Inside BASS: King Determined to See Justice Prevail
Stacey King has always been the determined type.
That quality is a big reason why the 55-year-old Missouri pro has qualified for 10 appearances in the CITGO Bassmaster Classic and won two BASS tournaments during his career. But the latest object of his determination has nothing to do with catching bass.
King is after justice and seeking to make a statement that is heard throughout the fishing and non-fishing worlds - that you can't shoot at a fisherman because he or she is fishing near your property.
In June, King was competing in the Bassmaster Elite 50 tournament on the Alabama River when, he reported, a waterfront resident fired multiple shots in the direction of his boat (which also contained an observer), as well as a nearby boat carrying longtime BASS photographer Gerald Crawford. He later found that his boat had been hit by one of the shots.
Law enforcement soon arrested Paul Gray, whom King had never met or spoken to before the incident. And now the wheels of the Alabama legal system have begun to move.
King recently traveled to Lowndes County, Ala., for the first hearing, only to find that the judge had to excused herself after learning that Gray had hired her father as his legal counsel for the case. It proved to be a long, wasted trip for King.
"I just received a letter (stating) that they had appointed a new judge from a different county to hear the case," he said. "They're supposed to let me know when the next hearing is.
"We were expecting that. I presume that we're going to have to go down there at least a couple more times to get this resolved. I'm going to go down there as many times as I have to do it to get this thing resolved.
"It is a lot of trouble, but my resolve is set to see this thing through and see that hopefully this man is convicted of these charges because this has happened before (in Louisiana) and there was never really anything done about it. And I'm hoping that the media will pick up on this if he is convicted and show people across the country that you can't just go out and start shooting at a man in his fishing boat for no reason.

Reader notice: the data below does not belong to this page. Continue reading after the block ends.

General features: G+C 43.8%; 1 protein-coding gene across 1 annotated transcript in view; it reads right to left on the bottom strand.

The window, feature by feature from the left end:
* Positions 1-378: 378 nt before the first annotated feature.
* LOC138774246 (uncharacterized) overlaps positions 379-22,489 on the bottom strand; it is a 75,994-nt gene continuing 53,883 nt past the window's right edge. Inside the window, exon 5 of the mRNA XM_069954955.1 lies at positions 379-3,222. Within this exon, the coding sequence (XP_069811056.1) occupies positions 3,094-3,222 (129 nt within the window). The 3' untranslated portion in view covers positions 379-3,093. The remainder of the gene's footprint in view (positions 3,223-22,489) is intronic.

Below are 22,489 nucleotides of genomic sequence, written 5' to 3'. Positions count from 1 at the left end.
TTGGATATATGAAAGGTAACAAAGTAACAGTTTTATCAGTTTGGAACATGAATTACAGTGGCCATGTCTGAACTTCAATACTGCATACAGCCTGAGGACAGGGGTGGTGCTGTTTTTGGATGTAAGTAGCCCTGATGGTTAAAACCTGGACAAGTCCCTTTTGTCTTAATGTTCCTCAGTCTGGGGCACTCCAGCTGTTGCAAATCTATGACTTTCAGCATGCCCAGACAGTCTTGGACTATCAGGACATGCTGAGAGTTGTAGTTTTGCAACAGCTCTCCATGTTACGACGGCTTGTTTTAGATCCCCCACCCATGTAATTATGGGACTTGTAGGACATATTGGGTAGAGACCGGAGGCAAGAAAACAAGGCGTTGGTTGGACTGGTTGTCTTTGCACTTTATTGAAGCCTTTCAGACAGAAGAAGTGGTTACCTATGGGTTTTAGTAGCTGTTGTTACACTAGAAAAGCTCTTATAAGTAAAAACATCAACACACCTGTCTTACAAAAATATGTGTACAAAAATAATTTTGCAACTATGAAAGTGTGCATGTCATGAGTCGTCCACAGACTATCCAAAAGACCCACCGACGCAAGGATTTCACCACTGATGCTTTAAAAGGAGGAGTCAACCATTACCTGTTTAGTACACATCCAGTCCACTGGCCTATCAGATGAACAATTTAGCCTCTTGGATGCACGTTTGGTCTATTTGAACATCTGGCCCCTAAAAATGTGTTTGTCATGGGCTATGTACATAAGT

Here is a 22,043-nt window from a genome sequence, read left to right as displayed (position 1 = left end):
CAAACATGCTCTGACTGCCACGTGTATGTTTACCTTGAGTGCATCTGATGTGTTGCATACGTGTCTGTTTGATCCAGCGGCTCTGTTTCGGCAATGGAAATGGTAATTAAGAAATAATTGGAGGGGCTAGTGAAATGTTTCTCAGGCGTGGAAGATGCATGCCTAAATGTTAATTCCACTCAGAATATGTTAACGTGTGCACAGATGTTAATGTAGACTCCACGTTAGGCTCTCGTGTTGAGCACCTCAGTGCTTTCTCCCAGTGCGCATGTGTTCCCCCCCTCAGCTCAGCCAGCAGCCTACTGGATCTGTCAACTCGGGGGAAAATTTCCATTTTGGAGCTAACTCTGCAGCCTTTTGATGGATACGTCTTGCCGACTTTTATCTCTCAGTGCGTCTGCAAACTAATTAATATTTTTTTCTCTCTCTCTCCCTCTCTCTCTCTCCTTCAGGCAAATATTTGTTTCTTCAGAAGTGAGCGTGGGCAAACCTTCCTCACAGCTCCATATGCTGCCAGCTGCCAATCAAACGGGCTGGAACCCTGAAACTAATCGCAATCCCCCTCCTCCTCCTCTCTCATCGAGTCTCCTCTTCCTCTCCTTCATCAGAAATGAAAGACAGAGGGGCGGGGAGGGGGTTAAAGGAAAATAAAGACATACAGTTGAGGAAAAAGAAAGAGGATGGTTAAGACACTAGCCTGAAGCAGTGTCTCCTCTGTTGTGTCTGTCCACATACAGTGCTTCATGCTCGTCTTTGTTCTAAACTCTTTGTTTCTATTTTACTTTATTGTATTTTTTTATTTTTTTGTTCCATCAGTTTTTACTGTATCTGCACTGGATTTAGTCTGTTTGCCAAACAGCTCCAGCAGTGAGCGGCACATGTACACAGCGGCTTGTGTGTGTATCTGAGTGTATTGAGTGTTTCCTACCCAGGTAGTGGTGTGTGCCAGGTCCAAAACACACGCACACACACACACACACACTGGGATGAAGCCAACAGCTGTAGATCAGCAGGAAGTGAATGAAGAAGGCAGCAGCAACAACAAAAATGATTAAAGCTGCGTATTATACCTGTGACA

"You shouldn't be out there shooting towards the water anyway. Hopefully, we can educate the public that something like that shouldn't ever happen. The next time it happens, somebody could get hurt. It could have happened in our situation. Somebody could have been hurt and I don't want to see it happen to somebody else - or me again for that matter."
Gray is charged with three charges of reckless endangerment and one charge of criminal mischief. According to the Lowndes County Clerk of Court's office, each carries a potential penalty of a year imprisonment or a fine up to $2,000, or both.
"We don't expect him to get that," King said. "He'll probably get a fine and a suspended sentence, more than likely. At least it could be a setback for him and maybe the press will spread the story if we can get a conviction. And maybe people will come to the notion that they can't do that sort of thing."
OVERHEARD. Longtime female bass pro Penny Berryman to South Carolina's Jason Quinn in reference to his six earrings: "Do you know you're going to have really large ear lobes when you get old?"
DID YOU KNOW? If Tommy Martin qualifies for the 2005 Classic this season he will join the sport's most exclusive club - 20 or more Classic appearances. Current members include Rick Clunn (28), Roland Martin (25), Larry Nixon (23) and Gary Klein (22).
PRO BIRTHDAYS. On Sept. 2, Texans Jay Yelas (39) and Kelly Jordon (34) will be blowing out candles. Legendary Arkansas angler Larry Nixon turns 54 on Sept. 3, while Florida pro Bernie Schultz becomes 50 a day later.
IF I HADN'T BECOME A BASS PRO. Top western pro and rising young star Brett Hite worked in a boat dealership and tackle store while in high school, but says, "I'd maybe be a cop. It's an interesting job. Or a game and fish officer."
THEY SAID IT. "I was really excited to see him win. I think it's going to be really phenomenal for our sport overall. Now we're international. Not that it hasn't been before, but the Classic is just the biggest event there is to the general public. It gets so much more exposure than a regular tournament. And this is going to help bring (tournament fishing) mainstream. It's like the Olympics. You can win the U.S. championship, but when you win in the Olympics you're competing against everybody in the world. Even though we're doing it all the time and we see it, everybody else doesn't see it that way." Three-time BASS Angler of the Year Kevin VanDam on the impact of Takahiro Omori's Classic victory.
For more information, contact BASS Communications at (334) 551-2375 or visit www.bassmaster.com.